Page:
Apax Global Alpha delievered a total return of -7.4% over 2022, driven by a -11.3% return on its private equity portfolio, offset by a +1.9% return on its portfolio of derived investments (see our notes on the company for an explanation of what this entails).
[Strangely, the chairman’s statement makes no reference to the trust’s share price, discount or return to shareholders. The discount widened considerably over the course of 2022, as did the discounts of many other private equity trusts.]
Dividends totalled 11.82p for 2022. These are based on 5% of the NAV and a significant proportion comes from capital. [Based on the year-end NAV, the dividend for 2023 would fall to 11.7p.]
The announcement says that the trust’s portfolio companies continued to deliver growth and operational improvements in 2022 (average EBITDA growth across the portfolio of 18.5%), which the chairman say reflects the resilience of their business models. However, this was not enough to fully offset negative movements in valuation multiples. The main driver was multiple contraction in the Apax Funds’ listed holdings, which contributed over three quarters of the overall downward valuation movement.
The majority of these listed holdings are from IPOs that took place in 2020 and 2021 and which, together with subsequent secondary sales, have already returned distributions totalling 3.4x initial costs to the trust. The chairman suggests that opportunities still exist to create further value in this part of the portfolio, as illustrated by the sale in January 2023 of the residual holding in Duck Creek at a 57% premium to its year-end market value.
There were several large capital calls during 2022, mainly from Apax X. New commitments were made to three new Apax funds: $700m to Apax XI, $60m to the Apax Global Impact Fund, and $40m to AMI Opportunities II.
Apax Global Alpha has had a €250m revolving credit facility with Credit Suisse AG, London Branch, since November 2018 which featured an evergreen term, with a rolling minimum notice period of two years. However, in early 2023, it received formal notice from the lenders that the facility will revert to a conventional fixed-term arrangement with an expiry date of 10 January 2025. The board and the investment manager remain confident that the company’s approach to balance sheet management provides comfort over existing and future planned commitments.
The €250m facility was undrawn at the year end and the trust also had net cash of €64m. Outstanding commitments to the Apax Funds totalled €1bn. The statement says that “as most of the Apax Funds operate capital call facilities to bridge capital calls from its investors for periods of up to 12 months, AGA has significant visibility on future calls resulting from these commitments, facilitating the company’s liquidity planning.” About €114m (13%) of the portfolio is invested in funds in the ‘harvesting phase’ – Apax VIII, Apax Europe VII, and Apax Europe VI. In addition, a further 46% of the portfolio is said to be mature. [This is likely to be a source of funds to meet commitments as they fall due, but for peace of mind, the board may look to secure a replacement rolling debt facility well ahead of the maturity of the Credit Suisse loan.]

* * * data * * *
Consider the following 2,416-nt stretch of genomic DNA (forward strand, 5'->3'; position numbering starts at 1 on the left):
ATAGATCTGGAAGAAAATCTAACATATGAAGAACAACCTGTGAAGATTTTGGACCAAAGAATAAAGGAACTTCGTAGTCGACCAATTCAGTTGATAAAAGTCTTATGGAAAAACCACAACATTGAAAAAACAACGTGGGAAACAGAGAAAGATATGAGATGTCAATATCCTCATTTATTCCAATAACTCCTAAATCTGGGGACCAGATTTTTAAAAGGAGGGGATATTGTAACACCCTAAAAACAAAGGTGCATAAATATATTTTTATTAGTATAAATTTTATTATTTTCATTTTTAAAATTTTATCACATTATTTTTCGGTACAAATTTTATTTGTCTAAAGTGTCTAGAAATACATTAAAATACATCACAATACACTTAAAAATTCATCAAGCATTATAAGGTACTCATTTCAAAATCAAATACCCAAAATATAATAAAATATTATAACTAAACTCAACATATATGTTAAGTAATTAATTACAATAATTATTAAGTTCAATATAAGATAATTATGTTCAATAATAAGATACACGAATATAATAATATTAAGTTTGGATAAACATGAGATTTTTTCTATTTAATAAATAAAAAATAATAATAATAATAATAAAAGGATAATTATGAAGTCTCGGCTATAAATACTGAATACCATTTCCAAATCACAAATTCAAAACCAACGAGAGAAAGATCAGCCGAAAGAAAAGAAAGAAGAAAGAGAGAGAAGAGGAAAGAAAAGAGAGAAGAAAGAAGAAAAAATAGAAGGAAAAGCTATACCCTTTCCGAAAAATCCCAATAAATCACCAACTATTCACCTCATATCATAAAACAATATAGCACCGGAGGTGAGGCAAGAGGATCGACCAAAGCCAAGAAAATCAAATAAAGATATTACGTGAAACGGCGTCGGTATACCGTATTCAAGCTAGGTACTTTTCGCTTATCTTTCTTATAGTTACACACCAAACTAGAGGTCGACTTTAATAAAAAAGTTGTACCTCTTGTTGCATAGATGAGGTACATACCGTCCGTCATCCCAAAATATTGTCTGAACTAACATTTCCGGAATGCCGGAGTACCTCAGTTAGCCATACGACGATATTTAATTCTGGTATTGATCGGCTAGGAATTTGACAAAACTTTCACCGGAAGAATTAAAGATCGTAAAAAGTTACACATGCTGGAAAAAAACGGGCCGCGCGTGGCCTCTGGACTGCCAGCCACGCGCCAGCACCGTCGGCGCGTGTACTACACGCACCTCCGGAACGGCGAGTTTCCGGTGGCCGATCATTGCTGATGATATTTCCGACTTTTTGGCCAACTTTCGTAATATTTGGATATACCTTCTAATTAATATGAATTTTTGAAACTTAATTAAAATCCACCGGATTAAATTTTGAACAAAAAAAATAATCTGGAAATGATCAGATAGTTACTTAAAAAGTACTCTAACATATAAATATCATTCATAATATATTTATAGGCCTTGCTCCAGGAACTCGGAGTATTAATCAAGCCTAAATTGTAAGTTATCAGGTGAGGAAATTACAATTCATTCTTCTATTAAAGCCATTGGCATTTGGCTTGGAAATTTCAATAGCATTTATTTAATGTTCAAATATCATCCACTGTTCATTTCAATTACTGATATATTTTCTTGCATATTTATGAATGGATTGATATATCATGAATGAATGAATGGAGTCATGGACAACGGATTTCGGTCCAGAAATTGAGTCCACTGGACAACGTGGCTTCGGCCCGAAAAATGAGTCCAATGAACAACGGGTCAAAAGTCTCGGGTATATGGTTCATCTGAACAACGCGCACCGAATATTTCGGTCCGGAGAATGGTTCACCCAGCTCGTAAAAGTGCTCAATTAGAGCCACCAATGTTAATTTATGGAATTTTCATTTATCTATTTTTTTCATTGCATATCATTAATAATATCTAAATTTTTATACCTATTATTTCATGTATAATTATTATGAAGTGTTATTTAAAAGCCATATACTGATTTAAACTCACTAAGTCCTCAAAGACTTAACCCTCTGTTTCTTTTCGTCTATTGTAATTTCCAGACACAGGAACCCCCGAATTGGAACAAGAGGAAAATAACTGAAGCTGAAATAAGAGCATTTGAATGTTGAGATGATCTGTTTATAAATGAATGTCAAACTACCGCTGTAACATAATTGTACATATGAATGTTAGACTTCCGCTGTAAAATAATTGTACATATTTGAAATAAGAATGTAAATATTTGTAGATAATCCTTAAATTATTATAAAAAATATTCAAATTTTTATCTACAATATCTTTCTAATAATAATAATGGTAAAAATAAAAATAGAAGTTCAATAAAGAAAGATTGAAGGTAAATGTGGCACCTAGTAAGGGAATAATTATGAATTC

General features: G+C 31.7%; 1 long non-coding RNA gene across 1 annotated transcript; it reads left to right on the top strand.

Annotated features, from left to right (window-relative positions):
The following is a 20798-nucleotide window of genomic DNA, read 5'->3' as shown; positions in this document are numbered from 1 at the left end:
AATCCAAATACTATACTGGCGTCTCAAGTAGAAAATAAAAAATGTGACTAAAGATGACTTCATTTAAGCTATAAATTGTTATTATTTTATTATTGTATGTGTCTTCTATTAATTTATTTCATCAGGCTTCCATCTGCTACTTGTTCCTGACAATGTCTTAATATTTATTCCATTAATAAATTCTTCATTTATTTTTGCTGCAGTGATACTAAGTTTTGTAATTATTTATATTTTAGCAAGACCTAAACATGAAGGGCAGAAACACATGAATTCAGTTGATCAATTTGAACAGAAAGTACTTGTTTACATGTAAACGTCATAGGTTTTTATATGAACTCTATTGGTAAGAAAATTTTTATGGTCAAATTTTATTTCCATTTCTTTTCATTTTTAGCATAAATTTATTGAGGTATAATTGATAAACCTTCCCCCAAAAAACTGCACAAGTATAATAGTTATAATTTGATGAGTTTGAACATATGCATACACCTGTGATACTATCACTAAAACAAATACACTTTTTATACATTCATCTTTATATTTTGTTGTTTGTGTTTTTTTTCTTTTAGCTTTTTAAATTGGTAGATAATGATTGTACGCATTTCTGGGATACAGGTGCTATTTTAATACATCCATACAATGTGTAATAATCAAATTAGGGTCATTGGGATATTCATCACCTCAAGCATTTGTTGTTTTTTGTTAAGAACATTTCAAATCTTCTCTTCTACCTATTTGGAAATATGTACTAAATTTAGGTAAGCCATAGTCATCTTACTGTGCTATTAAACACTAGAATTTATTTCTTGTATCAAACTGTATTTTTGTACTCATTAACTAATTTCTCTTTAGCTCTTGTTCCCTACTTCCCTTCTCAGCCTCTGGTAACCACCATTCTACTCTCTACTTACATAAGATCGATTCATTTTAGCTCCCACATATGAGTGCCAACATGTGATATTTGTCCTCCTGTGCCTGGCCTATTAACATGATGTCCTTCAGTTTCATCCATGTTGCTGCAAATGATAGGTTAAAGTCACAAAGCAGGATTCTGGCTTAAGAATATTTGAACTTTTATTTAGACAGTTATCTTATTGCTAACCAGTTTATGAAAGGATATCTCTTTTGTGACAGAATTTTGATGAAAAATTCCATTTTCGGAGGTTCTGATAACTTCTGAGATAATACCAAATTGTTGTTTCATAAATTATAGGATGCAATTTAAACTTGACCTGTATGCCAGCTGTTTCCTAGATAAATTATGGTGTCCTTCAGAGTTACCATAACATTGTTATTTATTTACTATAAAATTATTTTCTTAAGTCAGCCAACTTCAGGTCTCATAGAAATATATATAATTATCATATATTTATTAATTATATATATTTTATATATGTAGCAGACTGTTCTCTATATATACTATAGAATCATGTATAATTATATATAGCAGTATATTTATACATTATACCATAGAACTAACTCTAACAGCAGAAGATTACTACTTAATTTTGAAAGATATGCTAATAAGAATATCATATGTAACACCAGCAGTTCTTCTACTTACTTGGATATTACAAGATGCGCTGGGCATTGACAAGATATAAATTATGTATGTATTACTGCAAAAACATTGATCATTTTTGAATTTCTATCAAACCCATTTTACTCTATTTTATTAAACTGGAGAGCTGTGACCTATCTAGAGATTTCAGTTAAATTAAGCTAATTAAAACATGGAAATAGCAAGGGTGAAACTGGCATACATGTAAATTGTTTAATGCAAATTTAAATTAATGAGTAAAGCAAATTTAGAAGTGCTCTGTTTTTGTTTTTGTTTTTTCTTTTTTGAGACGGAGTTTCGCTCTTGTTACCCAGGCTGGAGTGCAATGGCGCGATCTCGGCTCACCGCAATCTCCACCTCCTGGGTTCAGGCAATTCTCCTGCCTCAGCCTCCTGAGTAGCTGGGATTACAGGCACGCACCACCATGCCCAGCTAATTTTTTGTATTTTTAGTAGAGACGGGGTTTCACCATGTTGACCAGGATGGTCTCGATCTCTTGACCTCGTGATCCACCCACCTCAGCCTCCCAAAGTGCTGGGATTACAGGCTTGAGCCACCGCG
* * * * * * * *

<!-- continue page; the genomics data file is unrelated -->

Extract from the manager’s report
The Private Equity portfolio is well-diversified across the four core Apax sectors, with 37% in Tech & Digital, 31% in Services, 12% in Healthcare, and 20% in Internet/Consumer. Performance in 2022 differed by sub-sector and, sometimes, even within the same sub-sector.
In Software, there was some weakness in new bookings as 2022 progressed, however retention rates remain high overall due to the sticky nature of the products provided. While there has been a decline in valuation multiples of the public portfolio, private valuations remain robust – a fact reinforced by the successful sale of legal software company MyCase to AffiniPay, at a significant uplift of 49% to its previous fair market value. In tech-enabled services, good growth continued, despite some evidence of increased delays in projects. In telecoms, underlying performance has also been strong and valuations are stable given the defensive nature of this sub-sector.
In Services, the core sub-sectors are: route-based businesses, outsourced sales and marketing, and residential services. Companies in these sub-sectors saw strong earnings performance and demonstrated their resilience in a downturn given the largely non-discretionary nature of the services. Due to the strength of their business models, the Apax Funds’ portfolio companies were also largely able to pass on cost inflation.
In Healthcare, across medical technology, healthcare services, and pharma, underlying demand tends to be less cyclical, and the Private Equity portfolio is proving highly resilient, despite some inflationary pressures. The medical technology portfolio companies continue to grow, benefitting from strong demand although the focus remains on lingering supply chain issues which create a more complex operating environment. In healthcare services, despite increasing labour costs, portfolio companies are still seeing strong demand for services.
Portfolio companies in online marketplaces continued to experience strong performance in 2022. These companies are generally resilient given their market leadership positions, despite some exposure to the cycle. In consumer packaged goods, portfolio companies continue to see increasing distribution for their premium, branded consumables, and have so far largely been insulated from the slow-down with all existing investments delivering significant year-on-year growth.
APAX : Apax Global Alpha hit by falls in listed equities